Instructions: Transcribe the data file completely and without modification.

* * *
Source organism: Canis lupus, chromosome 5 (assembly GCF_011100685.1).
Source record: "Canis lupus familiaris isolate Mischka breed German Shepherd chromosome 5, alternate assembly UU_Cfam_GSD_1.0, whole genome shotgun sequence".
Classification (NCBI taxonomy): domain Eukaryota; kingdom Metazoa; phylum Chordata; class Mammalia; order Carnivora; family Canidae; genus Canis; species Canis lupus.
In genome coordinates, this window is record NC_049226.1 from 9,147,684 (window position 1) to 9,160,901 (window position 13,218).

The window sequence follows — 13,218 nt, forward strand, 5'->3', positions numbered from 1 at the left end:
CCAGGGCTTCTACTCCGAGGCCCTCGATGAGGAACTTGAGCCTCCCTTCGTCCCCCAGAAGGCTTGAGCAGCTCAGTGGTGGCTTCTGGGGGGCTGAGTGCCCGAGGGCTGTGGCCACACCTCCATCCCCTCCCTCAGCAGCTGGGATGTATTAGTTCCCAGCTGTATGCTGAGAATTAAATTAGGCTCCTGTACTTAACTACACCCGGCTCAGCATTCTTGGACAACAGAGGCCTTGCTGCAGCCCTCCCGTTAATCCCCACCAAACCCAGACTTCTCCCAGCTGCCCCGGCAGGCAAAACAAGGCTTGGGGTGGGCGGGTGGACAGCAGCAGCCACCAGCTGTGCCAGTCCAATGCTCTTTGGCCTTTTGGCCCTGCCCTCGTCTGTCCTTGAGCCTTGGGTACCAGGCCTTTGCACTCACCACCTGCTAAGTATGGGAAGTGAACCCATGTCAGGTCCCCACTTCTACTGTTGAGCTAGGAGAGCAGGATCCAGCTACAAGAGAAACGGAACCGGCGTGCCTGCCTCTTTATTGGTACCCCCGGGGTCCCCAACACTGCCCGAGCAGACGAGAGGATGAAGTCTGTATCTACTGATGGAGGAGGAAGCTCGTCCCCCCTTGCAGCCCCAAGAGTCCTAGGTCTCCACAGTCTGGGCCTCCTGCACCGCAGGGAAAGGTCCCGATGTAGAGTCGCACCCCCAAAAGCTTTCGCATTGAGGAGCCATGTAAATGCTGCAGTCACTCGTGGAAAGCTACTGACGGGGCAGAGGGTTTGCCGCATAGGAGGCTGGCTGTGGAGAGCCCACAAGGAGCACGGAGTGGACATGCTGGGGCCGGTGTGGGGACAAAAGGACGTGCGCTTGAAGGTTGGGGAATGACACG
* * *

Source organism: Canis lupus, chromosome 5 (assembly GCF_011100685.1).
Source record: "Canis lupus familiaris isolate Mischka breed German Shepherd chromosome 5, alternate assembly UU_Cfam_GSD_1.0, whole genome shotgun sequence".
Classification (NCBI taxonomy): domain Eukaryota; kingdom Metazoa; phylum Chordata; class Mammalia; order Carnivora; family Canidae; genus Canis; species Canis lupus.
In genome coordinates, this window is record NC_049226.1 from 9,147,684 (window position 1) to 9,160,901 (window position 13,218).

The window sequence follows — 13,218 nt, forward strand, 5'->3', positions numbered from 1 at the left end:
CCAGGGCTTCTACTCCGAGGCCCTCGATGAGGAACTTGAGCCTCCCTTCGTCCCCCAGAAGGCTTGAGCAGCTCAGTGGTGGCTTCTGGGGGGCTGAGTGCCCGAGGGCTGTGGCCACACCTCCATCCCCTCCCTCAGCAGCTGGGATGTATTAGTTCCCAGCTGTATGCTGAGAATTAAATTAGGCTCCTGTACTTAACTACACCCGGCTCAGCATTCTTGGACAACAGAGGCCTTGCTGCAGCCCTCCCGTTAATCCCCACCAAACCCAGACTTCTCCCAGCTGCCCCGGCAGGCAAAACAAGGCTTGGGGTGGGCGGGTGGACAGCAGCAGCCACCAGCTGTGCCAGTCCAATGCTCTTTGGCCTTTTGGCCCTGCCCTCGTCTGTCCTTGAGCCTTGGGTACCAGGCCTTTGCACTCACCACCTGCTAAGTATGGGAAGTGAACCCATGTCAGGTCCCCACTTCTACTGTTGAGCTAGGAGAGCAGGATCCAGCTACAAGAGAAACGGAACCGGCGTGCCTGCCTCTTTATTGGTACCCCCGGGGTCCCCAACACTGCCCGAGCAGACGAGAGGATGAAGTCTGTATCTACTGATGGAGGAGGAAGCTCGTCCCCCCTTGCAGCCCCAAGAGTCCTAGGTCTCCACAGTCTGGGCCTCCTGCACCGCAGGGAAAGGTCCCGATGTAGAGTCGCACCCCCAAAAGCTTTCGCATTGAGGAGCCATGTAAATGCTGCAGTCACTCGTGGAAAGCTACTGACGGGGCAGAGGGTTTGCCGCATAGGAGGCTGGCTGTGGAGAGCCCACAAGGAGCACGGAGTGGACATGCTGGGGCCGGTGTGGGGACAAAAGGACGTGCGCTTGAAGGTTGGGGAATGACACG